Image by Swifty
Every once in awhile I get a bit discouraged about the lindy hop scene in New York. As the fertile ground where swing jazz and swing dance was innovated and developed during the 1930s and 40s, today the modern swing musician and dancer has few places where they can get their groove on in New York City.
Some of the finest swing musicians of our day can be found at humble establishments, bars and restaurants where they are often just background music for the diners and barflys. And lindy hoppers, who once by the thousands flocked to see Chick Webb battle Benny Goodman at the Savoy, gather a few dozen at a time in sterile dance studios and school auditoriums to practice their craft.
Luckily there’s a gang of intrepid jazz enthusiasts and dancers who are committed to, in their own small way, preserving the historic connection between swing musician and swing dancer, one kick ass party at a time. That’s my friends at Jelly Roll Productions.
Last Friday, after an exhausting day planning and executing the Frankie Manning book launch party up at Riverside Church, I made my way down to a small bar on West 40th Street to catch Jelly Roll Production’s latest event. They had managed to assemble the Gorden Webster Trio, George Reed on drums, Wycliffe Gordon on trombone, and dancer-cum-singer Steven Mitchell on vocals.
I arrived at around midnight to find 100-some folks crammed onto the dance floor, surrounding the sextet laying down some solid swing jazz. Wycliffe spoke volumes through his trombone, George Reed banged out infectious beats, the bass got every head nodding. Steven Mitchell, to be honest, is not much of a singer, but he’s an amazing entertainer. Throughout the dance, he was bouncing around, scatting with the musicians, and leading calls and responses.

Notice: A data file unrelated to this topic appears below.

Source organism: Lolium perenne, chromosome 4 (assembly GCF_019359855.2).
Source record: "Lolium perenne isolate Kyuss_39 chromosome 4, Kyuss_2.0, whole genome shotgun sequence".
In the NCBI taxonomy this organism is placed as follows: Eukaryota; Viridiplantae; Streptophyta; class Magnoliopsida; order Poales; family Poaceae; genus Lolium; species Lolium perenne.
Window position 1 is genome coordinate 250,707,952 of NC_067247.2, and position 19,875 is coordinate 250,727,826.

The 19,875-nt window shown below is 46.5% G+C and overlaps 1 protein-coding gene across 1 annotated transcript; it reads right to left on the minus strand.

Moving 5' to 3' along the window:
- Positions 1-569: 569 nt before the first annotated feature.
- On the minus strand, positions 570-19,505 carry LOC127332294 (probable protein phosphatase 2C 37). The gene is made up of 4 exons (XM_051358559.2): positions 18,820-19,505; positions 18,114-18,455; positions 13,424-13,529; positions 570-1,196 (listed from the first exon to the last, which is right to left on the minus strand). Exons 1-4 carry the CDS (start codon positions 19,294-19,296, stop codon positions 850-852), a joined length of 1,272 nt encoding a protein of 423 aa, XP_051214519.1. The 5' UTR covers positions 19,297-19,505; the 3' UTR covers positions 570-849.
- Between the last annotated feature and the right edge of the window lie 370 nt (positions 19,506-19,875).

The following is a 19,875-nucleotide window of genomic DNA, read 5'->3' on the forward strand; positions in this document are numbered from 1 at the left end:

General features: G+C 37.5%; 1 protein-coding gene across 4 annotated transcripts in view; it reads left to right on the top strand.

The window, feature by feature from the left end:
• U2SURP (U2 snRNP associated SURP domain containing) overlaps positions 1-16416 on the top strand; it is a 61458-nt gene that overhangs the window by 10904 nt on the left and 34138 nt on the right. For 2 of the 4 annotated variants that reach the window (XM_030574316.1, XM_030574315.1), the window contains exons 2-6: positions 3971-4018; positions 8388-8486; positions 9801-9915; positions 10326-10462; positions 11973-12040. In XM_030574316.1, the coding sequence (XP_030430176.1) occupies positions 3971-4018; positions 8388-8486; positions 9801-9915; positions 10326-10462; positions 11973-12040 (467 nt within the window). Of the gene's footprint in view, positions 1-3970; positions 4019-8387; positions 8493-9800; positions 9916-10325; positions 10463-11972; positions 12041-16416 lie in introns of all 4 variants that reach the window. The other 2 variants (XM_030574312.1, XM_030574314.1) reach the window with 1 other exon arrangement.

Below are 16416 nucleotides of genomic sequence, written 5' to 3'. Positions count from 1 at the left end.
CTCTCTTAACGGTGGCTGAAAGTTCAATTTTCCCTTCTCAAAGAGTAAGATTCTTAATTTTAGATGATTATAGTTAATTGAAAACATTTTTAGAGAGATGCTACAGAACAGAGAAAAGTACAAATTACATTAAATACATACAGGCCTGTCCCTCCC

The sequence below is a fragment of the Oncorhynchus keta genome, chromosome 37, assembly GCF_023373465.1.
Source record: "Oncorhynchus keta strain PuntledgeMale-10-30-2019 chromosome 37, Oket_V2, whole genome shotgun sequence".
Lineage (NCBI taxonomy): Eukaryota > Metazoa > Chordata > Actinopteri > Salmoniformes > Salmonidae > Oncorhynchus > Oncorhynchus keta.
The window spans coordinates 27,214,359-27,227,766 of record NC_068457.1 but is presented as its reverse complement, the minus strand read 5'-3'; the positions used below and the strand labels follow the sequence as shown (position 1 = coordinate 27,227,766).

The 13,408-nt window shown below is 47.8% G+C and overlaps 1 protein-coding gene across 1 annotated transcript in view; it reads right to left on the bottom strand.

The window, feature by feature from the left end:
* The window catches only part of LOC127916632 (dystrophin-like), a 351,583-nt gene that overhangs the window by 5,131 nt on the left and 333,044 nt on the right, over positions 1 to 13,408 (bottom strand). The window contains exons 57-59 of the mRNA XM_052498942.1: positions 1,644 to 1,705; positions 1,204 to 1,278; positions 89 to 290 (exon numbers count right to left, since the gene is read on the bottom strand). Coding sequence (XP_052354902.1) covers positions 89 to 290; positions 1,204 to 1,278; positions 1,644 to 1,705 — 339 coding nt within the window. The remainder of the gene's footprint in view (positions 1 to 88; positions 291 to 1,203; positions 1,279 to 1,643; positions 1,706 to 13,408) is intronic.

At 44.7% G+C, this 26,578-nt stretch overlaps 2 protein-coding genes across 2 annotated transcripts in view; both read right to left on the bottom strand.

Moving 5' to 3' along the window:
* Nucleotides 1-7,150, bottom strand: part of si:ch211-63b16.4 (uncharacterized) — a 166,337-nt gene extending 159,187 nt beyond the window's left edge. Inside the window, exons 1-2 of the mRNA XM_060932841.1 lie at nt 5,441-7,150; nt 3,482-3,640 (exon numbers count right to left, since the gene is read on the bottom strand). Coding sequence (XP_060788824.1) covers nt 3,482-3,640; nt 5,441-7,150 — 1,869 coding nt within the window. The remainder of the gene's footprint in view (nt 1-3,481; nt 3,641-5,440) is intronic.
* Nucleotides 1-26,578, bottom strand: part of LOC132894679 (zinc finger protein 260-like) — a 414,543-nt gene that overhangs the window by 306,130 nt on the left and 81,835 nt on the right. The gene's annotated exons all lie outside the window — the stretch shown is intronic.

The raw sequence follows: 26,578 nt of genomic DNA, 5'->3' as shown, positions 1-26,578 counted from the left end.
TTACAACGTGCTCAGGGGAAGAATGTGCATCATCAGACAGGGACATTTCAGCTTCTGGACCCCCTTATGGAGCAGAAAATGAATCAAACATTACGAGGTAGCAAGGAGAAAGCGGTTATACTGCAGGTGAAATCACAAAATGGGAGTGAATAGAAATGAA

Meanwhile the dancers were packed onto the tiny dance floor, moving with economy and grace with hardly a collision to speak of. Folks on the sidelines were clapping along with the band, grooving in their seats. Sometimes the music would be so good, we’d just stop dancing and applaud the soloist, then resume dancing.
During the band breaks, instead of heading out for a smoke, the musicians hung out with the dancers and grabbed their girlfriends’ and boyfriends’ to get their own groove on.
Frankie Manning talks about how during the Swing Era there was this tight connection between the band and the dancers that was just electric. Musicians would perform little phrases during their solos that the dancers would try and mimic with their steps. Or the musicians would see the dancers doing something and respond in their playing. It was a musical conversation, Frankie says.
On Friday night, in a little corner of Manhattan, I feel like I got a little taste of that. I feel very blessed to be here in this time, in this place, dancing for my life. Thanks, Jelly Roll.